Many of the companies targeted for boycott—Bed, Bath & Beyond, QVC, TJ Maxx, Amazon—are the kind of retailers that carry moderately priced merchandise that working- and middle-class families can afford. But the list of Grab Your Wallet–approved alternatives for shopping are places like Bergdorf’s and Barney’s. These are hardly accessible choices for the TJ Maxx customer. Indeed, there is more than a whiff of quasi-racist elitism in the self-congratulatory tweets posted by Grab Your Wallet supporters, such as this response to news that Nordstrom is no longer planning to carry Ivanka’s shoe line: “Soon we’ll see Ivanka shoes at Dollar Store, next to Jalapeno Windex and off-brand batteries.”
If Grab Your Wallet is really about “flexing of consumer power in favor of a more respectful, inclusive society,” then it has some work to do.
And then there are the conveniently malleable ethics of the anti-Trump boycott brigade. A small number of affordable retailers like Old Navy made the Grab Your Wallet cut for “approved” alternatives for shopping. But just a few years ago, a progressive website described in detail the “living hell of a Bangladeshi sweatshop” that manufactures Old Navy clothing. Evidently progressives can now sleep peacefully at night knowing large corporations like Old Navy profit from young Bangladeshis making 20 cents an hour and working 17-hour days churning out cheap cargo pants—as long as they don’t bear a Trump label.
In truth, it matters little if Ivanka’s fashion business goes bust. It was always just a branding game anyway. The world will go on in the absence of Ivanka-named suede ankle booties. And in some sense the rash of anti-Trump boycotts is just what Trump, who frequently calls for boycotts of media outlets such as Rolling Stone and retailers like Macy’s, deserves.
But the left’s boycott braggadocio might prove short-lived. Nordstrom denied that it dropped Ivanka’s line of apparel and shoes because of pressure from the Grab Your Wallet campaign; it blamed lagging sales. And the boycotters’ tone of moral superiority—like the ridiculous posturing of the anti-Trump left’s self-flattering designation, “the resistance”—won’t endear them to the Trump voters they must convert if they hope to gain ground in the midterm elections.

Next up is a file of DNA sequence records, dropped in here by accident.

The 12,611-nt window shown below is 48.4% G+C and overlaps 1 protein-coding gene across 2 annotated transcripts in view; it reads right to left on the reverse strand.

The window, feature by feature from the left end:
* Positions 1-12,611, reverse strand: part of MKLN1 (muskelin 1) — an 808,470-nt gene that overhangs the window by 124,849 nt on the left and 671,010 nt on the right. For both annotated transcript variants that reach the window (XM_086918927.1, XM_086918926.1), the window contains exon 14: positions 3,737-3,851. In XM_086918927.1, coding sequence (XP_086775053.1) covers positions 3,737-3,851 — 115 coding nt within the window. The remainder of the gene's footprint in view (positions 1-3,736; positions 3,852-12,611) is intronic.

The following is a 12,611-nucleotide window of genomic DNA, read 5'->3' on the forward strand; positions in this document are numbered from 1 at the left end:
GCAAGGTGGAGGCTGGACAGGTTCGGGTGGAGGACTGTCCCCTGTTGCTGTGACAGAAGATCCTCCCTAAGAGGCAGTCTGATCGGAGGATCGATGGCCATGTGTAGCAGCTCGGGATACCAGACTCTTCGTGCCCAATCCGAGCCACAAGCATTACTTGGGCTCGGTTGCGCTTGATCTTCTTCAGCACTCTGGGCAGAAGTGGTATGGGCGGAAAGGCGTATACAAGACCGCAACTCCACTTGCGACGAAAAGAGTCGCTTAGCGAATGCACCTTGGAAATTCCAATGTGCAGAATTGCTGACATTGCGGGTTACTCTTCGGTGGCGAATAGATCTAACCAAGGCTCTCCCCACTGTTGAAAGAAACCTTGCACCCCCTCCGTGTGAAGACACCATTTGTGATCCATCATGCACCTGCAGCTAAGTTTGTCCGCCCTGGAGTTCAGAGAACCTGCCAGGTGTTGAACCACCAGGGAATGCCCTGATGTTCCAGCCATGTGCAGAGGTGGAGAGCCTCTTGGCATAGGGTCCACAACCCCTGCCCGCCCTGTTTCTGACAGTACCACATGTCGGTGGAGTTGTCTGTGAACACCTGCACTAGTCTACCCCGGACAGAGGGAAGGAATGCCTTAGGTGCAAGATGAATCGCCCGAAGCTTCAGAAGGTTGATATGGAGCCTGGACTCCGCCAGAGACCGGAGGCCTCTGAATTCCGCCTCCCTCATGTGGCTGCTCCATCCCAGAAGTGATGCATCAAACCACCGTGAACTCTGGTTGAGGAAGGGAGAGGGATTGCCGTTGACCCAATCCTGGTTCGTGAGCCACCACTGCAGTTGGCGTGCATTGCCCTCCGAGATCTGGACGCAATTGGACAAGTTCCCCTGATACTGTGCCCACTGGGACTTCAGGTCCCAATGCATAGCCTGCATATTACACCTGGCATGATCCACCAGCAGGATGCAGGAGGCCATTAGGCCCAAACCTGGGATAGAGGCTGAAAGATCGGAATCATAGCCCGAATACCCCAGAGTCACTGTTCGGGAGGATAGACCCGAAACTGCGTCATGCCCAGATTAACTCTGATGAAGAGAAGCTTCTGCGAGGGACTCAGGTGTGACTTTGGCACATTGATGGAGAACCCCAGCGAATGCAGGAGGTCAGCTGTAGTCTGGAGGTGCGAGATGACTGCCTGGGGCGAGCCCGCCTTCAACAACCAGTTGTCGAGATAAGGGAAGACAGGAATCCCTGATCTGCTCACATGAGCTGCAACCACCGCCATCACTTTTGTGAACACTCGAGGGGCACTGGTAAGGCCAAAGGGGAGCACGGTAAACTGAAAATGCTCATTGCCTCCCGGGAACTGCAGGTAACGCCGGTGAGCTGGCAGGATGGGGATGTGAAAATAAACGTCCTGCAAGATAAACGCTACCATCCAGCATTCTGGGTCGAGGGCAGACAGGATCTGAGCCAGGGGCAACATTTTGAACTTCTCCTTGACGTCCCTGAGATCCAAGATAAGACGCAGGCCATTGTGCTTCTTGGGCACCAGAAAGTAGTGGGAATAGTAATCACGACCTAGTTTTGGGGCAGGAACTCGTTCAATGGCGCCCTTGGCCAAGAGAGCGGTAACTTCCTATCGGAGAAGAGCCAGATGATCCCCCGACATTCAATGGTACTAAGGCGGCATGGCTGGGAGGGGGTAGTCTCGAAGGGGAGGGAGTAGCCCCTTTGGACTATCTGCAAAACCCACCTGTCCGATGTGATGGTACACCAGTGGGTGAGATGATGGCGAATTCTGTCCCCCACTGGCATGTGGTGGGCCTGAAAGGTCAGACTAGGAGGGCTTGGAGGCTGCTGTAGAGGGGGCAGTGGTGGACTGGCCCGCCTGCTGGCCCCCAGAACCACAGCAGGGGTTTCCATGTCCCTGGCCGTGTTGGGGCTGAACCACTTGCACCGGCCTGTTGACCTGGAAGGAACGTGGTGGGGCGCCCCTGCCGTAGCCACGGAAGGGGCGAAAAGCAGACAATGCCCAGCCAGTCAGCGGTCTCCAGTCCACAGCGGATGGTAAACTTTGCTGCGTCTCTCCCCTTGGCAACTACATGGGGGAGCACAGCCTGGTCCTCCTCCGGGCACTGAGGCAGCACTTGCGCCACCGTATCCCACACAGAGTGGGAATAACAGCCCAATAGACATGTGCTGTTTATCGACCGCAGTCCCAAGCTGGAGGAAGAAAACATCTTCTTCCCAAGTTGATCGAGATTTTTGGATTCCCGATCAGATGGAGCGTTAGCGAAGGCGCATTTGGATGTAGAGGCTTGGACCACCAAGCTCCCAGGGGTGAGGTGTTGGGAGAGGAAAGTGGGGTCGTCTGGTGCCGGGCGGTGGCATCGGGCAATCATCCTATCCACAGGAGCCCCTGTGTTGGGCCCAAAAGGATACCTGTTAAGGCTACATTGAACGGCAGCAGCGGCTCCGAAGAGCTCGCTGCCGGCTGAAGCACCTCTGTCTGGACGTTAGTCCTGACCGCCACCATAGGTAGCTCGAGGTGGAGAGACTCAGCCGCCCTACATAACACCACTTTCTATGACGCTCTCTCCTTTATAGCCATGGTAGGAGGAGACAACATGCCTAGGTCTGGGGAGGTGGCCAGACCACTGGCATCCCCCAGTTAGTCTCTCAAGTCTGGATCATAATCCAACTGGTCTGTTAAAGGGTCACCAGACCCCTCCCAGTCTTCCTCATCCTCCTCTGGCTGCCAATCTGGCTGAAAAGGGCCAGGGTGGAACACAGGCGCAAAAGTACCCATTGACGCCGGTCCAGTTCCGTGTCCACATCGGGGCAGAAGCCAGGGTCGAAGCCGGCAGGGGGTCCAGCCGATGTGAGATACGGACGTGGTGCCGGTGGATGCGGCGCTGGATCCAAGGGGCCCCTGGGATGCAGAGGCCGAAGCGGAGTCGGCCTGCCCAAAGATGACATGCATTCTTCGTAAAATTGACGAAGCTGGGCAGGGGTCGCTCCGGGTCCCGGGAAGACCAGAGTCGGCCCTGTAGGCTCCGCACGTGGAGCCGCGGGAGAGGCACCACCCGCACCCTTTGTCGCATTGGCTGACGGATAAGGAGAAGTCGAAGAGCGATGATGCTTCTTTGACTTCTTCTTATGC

As for inclusiveness, as one contributor to Psychology Today noted, the demographic breakdown of the typical boycotter, “especially consumer and ecological boycotts,” is a young, well-educated, politically left woman, undermining somewhat the idea of boycotts as a weapon of the weak and oppressed.
Self-indulgent protests and angry boycotts are no doubt cathartic for their participants (a 2016 study in the Journal of Consumer Affairs cited psychological research that found “by venting their frustrations, consumers can diminish their negative psychological states and, as a result, experience relief”). But such protests are not always ultimately catalytic. As researchers noted in a study published recently at Social Science Research Network, protesters face what they call “the activists’ dilemma,” which occurs when “tactics that raise awareness also tend to reduce popular support.” As the study found, “while extreme tactics may succeed in attracting attention, they typically reduce popular public support for the movement by eroding bystanders’ identification with the movement, ultimately deterring bystanders from supporting the cause or becoming activists themselves.”
The progressive left should be thoughtful about the reality of such protest fatigue. Writing in the Guardian, Jamie Peck recently enthused: “Of course, boycotts alone will not stop Trumpism. Effective resistance to authoritarianism requires more disruptive actions than not buying certain products . . . . But if there’s anything the past few weeks have taught us, it’s that resistance must take as many forms as possible, and it’s possible to call attention to the ravages of neoliberalism while simultaneously allying with any and all takers against the immediate dangers posed by our impetuous orange president.”
Boycotts are supposed to be about accountability. But accountability is a two-way street. The motives and tactics of the boycotters themselves are of the utmost importance. In his book about consumer boycotts, scholar Monroe Friedman advises that successful ones depend on a “rationale” that is “simple, straightforward, and appear[s] legitimate.” Whatever Trump’s flaws (and they are legion), by “going low” with scattershot boycotts, the left undermines its own legitimacy—and its claims to the moral high ground of “resistance” in the process.